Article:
• Ask a local resident or someone with extensive experience how they would have handled the situation and what it means in the host culture
  • Plan how you might act in this or similar situations in the future
  • Test the new behavior and evaluate how well it works
  • Decide how you can apply what you have learned the next time you find yourself in a similar situation.

Use Cultural Informants
One way to continue learning about a new culture is to identify people who understand it and can explain it to you. In general, you look for information of three kinds:

  1. Important facts or textbook information about the culture;
  2. Ways to behave and not behave in various situations; and
  3. Reasons for people’s behavior or reactions.

You might assume that people who live in the new culture will always be your best resources, but this may not necessarily be true. They may know the do’s and don’ts of host country behavior, but not all may know many facts about their culture, nor why people behave the way they do. For this information, you may be better off asking foreigners.

Get Involved
Perhaps the most natural way of learning about the culture around you is to actively participate in it, to become involved in the life of your community and its people. Much of this involvement happens automatically as you go about living and studying in New Orleans, but you can also make a conscious effort to become involved in school and community activities outside the classroom and meet people you ordinarily would not. The easiest way to become involved is through a friend or community member who is already engaged in an activity that might interest you.

Take Care of Yourself
Throughout the period of cultural adaptation, take good care of yourself. Read a book or rent a video in your home language, take a short trip if possible, exercise and get plenty rest, write a letter or telephone home, eat good food, and do things you enjoy with friends. Take special notice of things you enjoy about living in the host culture.

Continue to Learn About U.S. Culture
Although it can be disconcerting and a little scary, you gradually adjust as you begin to understand the new culture. It is useful to realize that often the reactions and perceptions of others toward you — and you toward them — are not personal evaluations but are based on a clash of cultural values. The more skilled you become in recognizing how and when cultural values and behaviors are likely to come in conflict, the easier it becomes to make adjustments that can help you avoid difficulties.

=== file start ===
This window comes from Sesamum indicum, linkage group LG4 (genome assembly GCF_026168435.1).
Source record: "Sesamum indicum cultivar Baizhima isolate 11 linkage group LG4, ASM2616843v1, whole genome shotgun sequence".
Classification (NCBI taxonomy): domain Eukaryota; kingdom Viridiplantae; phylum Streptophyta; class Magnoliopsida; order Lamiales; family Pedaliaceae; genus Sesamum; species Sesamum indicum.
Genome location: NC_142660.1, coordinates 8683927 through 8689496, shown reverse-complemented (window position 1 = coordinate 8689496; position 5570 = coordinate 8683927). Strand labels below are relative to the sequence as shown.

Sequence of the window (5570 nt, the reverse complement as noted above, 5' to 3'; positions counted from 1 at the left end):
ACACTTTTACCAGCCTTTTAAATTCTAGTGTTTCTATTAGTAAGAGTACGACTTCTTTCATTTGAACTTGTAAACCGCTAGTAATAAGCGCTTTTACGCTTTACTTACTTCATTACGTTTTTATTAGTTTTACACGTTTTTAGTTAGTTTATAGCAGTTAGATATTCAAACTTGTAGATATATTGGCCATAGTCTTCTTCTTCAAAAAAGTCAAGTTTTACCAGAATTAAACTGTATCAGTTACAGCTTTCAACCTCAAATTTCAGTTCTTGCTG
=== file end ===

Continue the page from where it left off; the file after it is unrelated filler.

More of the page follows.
International students often hesitate to consult a professional about mental health problems. It is not uncommon in the U.S., however, for people with emotional problems to seek professional help. As you are far from home and lacking the usual support system of family and friends, you may find it helpful to consult a mental health professional when dealing with issues of adjustment, depression, strain or stress. The process will be completely confidential.  Students may consult a professional at Counseling Services.

Probably the most important thing to understand about U.S. Americans is their devotion to "individualism." Since childhood, U.S. Americans are encouraged to see themselves as individuals responsible for their own destiny, not as a member of any collective group.

  • Many U.S. Americans believe that the ideal person is an autonomous, self-reliant individual. They generally dislike being dependent on other people or having others dependent on them. 
  • U.S. Americans have a desire for personal success, both social and economic, and many do not consider social and cultural factors as insurmountable barriers to their ability to get ahead. One result of this attitude is the competitiveness of U.S. American society.
  • Achievement is a dominant motivation in U.S. American life and this can lead to not-so-friendly competition. However, U.S. Americans also have a good sense of teamwork, cooperating with others toward a common goal. In the school setting, this team spirit is perhaps best exemplified by the popularity of "study groups" whereby students work together on a project or exam preparation.
  • In an academic setting, individualism is evidenced by students working independently on exams, papers, and projects strictly differentiating between information that has been taken from other sources and original thoughts and ideas.